GateDrop: At the end of last year, it was pretty clear that Thomas Kjer Olsen was going to be one of the favourites for the title and with it being his last year in the class but then he picked up an injury over winter – just how disappointing was that as without the injury who knows how close he could have come to the title…
Hennekens: It was bad, Thomas was not injured for three years in a row so you can’t say much. He broke his hand 10 days for the first race, every jump hurt his hand in England. He broke his shoulder just before Latvia 1 and tried to race (one mote 5th in Latvia 2!) but this was extremely painful but the moment he was feeling better he was winning races. For sure he was a title contender, but it worked out differently.
GateDrop: Olsen moves up to the MXGP World Championship next year, looking at his size and build he looks made for the bigger bike. How do you think he can perform in MXGP next year?
Hennekens: For us it was really nice that he ended up with Antti (Pyrhönen – team manager of Ice One Factory Husqvarna) because he stays in the Husqvarna family. He still lives in Lommel so we still see him every day. I think he can surprise if he feels well and is not injured. At the end of the day, you need a certain amount of luck and I’m not surprised if he’s doing many top ten results in his first year.
GateDrop: Last year Jed Beaton missed the end of the season through injury but he clearly had a very strong winter as he came out flying at Matterley Basin and was consistent throughout the whole season. You must be happy with the progress he’s made?
Hennekens: Yes, I think he was the only one to score points in every moto. Consistency wise, extremely pleased. Is there room for improvement? Yes, there is, and we are working on it to try and improve for next year. It will be the same competition because Geerts and Vialle will still be there. He must make another step to beat them but he’s working extremely hard and is very professional. He is a nice kid to have in your team.
GateDrop: A lot of the Aussie’s come across as cocky and self-confident, Beaton seems to be slightly different from a lot of them – he has the self-confidence but seems to understand how tough it is to make it in this sport because he pretty much grew up with nothing. What’s he like to work with?
Hennekens: He is a great kid and really nice to work with. He’s working really hard and is very professional, always taking care. He does a great job and he’s quite hard on himself, if something doesn’t go the way he wants it to go.
GateDrop: For the 2021 season, Beaton for the first time in his GP career might have a bit more pressure as he’s the main guy in the team…
Hennekens: Yes, Jed has to perform, it’s his last year and his last chance and he needs to go for the podium. For that you need to be consistent and to be fast to have a good season. I hope he can do it and I am convinced he is ready to do so.
GateDrop: Was the plan always to move de Wolf up to race the MX2 World Championship or did you target other riders first? Benistant has been linked to Husqvarna for quite some time, is he a rider you admire? After he stayed Yamaha it made sense to move de Wolf up to MX2 I guess?
Hennekens: Yeah, all the Yamaha riders stayed Yamaha so there wasn’t anyone available. We looked at riders but decided to give Kay the opportunity and bring him to the GP’s. We have a new kid (Maxime Grau) for the EMX250 series, he’s only 14 years old but this French kid we believe in as the next big thing. For now, we have to bring our own talents and prepare them for the World Championship. If that’s the way we have to do it we will try to succeed this way.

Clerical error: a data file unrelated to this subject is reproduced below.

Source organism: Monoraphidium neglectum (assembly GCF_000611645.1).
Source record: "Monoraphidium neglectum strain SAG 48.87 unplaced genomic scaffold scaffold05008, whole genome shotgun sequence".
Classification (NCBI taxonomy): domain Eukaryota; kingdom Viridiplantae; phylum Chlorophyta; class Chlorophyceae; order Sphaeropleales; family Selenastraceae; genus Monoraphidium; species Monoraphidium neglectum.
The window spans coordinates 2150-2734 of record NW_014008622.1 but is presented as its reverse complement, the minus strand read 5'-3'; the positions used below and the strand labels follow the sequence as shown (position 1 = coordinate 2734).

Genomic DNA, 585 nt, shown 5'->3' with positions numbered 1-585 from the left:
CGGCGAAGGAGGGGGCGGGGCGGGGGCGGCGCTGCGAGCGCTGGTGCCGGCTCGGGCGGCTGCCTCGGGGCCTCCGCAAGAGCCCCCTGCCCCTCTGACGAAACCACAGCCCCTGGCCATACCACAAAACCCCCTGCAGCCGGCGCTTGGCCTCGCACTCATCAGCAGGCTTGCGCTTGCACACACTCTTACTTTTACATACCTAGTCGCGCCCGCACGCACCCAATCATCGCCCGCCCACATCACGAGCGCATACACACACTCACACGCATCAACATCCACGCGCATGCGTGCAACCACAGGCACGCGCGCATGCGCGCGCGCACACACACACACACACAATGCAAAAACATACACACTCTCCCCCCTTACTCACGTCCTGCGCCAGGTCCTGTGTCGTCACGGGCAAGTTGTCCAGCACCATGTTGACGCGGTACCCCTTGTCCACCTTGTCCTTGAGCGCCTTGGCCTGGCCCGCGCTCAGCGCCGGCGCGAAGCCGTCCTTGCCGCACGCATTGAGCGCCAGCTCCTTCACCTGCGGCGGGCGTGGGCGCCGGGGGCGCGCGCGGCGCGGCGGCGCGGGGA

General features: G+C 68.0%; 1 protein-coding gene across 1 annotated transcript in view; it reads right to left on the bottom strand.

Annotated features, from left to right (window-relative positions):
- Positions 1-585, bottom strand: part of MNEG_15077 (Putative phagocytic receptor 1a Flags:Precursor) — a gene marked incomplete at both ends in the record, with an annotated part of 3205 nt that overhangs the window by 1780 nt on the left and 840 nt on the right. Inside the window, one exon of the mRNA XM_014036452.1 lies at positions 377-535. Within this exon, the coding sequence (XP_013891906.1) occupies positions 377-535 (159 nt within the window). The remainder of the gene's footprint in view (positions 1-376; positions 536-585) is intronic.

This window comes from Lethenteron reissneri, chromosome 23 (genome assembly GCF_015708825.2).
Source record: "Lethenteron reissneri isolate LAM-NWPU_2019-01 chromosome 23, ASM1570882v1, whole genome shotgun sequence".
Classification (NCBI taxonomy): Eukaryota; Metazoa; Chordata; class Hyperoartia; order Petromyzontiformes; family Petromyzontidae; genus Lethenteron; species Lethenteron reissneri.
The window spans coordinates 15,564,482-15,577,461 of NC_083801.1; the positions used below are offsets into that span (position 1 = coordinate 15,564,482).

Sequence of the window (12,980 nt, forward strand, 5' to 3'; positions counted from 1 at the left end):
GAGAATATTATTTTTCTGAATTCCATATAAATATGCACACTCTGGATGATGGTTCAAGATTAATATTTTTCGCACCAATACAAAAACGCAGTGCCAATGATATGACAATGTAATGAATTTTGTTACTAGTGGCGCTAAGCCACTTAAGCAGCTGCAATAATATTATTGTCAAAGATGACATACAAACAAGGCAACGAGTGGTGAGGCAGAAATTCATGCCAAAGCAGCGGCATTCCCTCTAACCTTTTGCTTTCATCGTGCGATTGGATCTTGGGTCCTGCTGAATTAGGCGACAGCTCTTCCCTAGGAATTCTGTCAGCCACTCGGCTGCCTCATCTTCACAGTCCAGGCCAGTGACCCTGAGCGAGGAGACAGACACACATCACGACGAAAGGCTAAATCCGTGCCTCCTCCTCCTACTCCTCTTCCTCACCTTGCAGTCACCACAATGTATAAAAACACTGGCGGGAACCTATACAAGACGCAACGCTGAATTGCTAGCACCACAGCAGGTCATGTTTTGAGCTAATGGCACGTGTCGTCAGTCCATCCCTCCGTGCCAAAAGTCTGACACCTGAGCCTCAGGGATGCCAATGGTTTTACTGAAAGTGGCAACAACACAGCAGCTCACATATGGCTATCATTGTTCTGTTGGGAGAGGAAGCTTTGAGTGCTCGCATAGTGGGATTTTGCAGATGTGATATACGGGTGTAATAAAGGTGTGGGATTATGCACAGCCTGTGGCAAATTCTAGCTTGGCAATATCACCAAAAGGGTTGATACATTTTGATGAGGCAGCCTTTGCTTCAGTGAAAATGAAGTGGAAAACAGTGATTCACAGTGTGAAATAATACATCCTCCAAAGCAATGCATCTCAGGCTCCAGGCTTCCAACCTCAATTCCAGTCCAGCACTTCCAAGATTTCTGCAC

GateDrop: Just on Maxime Grau for 2021 – He really impressed me on his EMX125 debut at Matterley Basin – it should have been a 4-4 results wise, but he didn’t have the luck despite being so impressive. From the outside it perhaps would have made more sense to keep in EMX125 for another year as EMX250 is very competitive and he’s still very young so what’s the reason for moving him and up and what do you expect from him?
Hennekens: It’s the same discussion as we had with Kay last year. Many people told us that we weren’t smart to have Kay in EMX250 and if you look back now, what’s wrong with it? He was almost third, so I think he did a great job. With Maxime, he must learn how to ride the sand and that’s why he’s come to live in Lommel. We will spent hours in the sand, he is extremely motivated and an hard worker, very professional for his age. He is a very nice kid to work with and speed wise on hard pack he is on a very high level already.
GateDrop: How is Grau looking on the 250cc Husqvarna so far?
Hennekens: On the hard pack he looks great, he is outstanding. On the sand tracks he is learning every day but that is okay, when you are 14 years old you have to learn and invest more time to learn riding in the sand. It will take time to be there but for sure if you are as talented as Maxime you will do well on the sand soon. Kay knows the sand and can perform on it, for Maxime it’s a big learning curve so we will see how we end up. I think Maxime will surprise even more people than Kay did this year.
GateDrop: Infront recently announced the provisional 2021 MXGP calendar. Given the current circumstances I was surprised to see quite a lot of fly away races on there – what’s your thoughts on the calendar and would you like to see anything chance or are you happy as it is?
Hennekens: It’s a real world championship, it goes all over the world. I think that it is a really nice calendar. But Corona isn’t gone yet so it will be tough and difficult, but I hope that we can do again the amount of races we had this year.
Interview: Andy McKinstry
Main pic: Shot by Bavo